By Molly Chance
The Dallas Cowboys Cheerleaders are headed back to CMT with their trademark splits, high kicks, big hair and itty bitty cowgirl shorts. And Zap2it has your first look at the action-packed video super tease for Season 8 of “Dallas Cowboys Cheerleaders: Making the Team.”
As Lenny Kravitz’ “American Woman” plays in the background, we see lots of dancing, smiling, beauty preparations, and CMT’s trademark body part closeups, as contenders for the world class cheerleading squad give it their all for a chance to be invited to the Dallas Cowboys Cheerleaders’ annual training camp.
But it’s not all happy faces, as the preview makes the point that this season, making the team is “not just about the dance.” During panel interviews, where the questions tend to be along the lines of what might be asked in the “brains” portion of a beauty pageant, one judge asks a group of DCC wannabes, “Can you tell us who the vice president is?”
Looks of confusion fall across several pretty faces before one offers, “Obiden?” The look — make that cringe — on DCC Director and extemporary drill sergeant Kelli Finglass’ face is priceless. “It’s hard to undo stupid,” she says.
We also get a glimpse of the bewilderngly brave women who show up to compete with thousands of skilled dancers at tryouts, but don’t quite make the cut — let’s just say they wouldn’t fit into the trademark DCC uniform, or couldn’t win a local dance competition — while dance coach Kitty Carter, never one to mince words, yells at a true competitor, “You’re a hot mess!” Ouch.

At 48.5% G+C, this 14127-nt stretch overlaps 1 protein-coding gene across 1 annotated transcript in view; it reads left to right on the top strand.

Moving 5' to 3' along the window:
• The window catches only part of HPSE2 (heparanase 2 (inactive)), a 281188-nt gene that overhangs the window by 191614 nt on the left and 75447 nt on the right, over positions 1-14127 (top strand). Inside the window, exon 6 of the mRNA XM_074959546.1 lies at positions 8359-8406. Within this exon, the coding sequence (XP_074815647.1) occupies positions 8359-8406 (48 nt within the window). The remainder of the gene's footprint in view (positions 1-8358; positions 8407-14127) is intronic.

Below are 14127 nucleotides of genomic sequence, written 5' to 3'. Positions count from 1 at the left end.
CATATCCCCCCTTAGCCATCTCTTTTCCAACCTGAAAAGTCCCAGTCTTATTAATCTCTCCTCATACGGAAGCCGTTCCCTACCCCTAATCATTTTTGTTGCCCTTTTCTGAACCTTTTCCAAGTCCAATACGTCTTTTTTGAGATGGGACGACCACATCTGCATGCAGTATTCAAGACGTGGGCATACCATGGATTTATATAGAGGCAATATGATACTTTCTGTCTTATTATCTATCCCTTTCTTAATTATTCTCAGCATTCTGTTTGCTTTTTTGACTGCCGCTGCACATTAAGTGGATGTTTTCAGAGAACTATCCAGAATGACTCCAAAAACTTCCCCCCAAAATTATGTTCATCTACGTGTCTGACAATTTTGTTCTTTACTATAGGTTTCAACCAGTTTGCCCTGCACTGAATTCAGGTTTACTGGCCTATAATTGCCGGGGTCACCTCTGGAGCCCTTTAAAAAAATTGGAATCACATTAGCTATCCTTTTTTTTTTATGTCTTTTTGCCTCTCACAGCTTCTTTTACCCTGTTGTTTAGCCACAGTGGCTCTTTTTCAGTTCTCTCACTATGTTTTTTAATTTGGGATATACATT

Glimpses of tryouts and training camp practice — where rookies compete against veterans for a spot on the world famous team — preview lots of falls, and one major injury that leaves an unidentified blonde sobbing on the dance floor. Meanwhile, Finglass tearfully informs the team, “We lost a teammate today.”
“Who will make the cut?,” Finglass asks at the end of the tease. Here’s a hint: It’s probably not going to be any of the number of women shown with mascara-laced tears streaming down their faces.
Watch the sneak peek video, then tune into CMT Sept. 6 for the premiere of “Dallas Cowboys Cheerleaders: Making the Team” Season 8.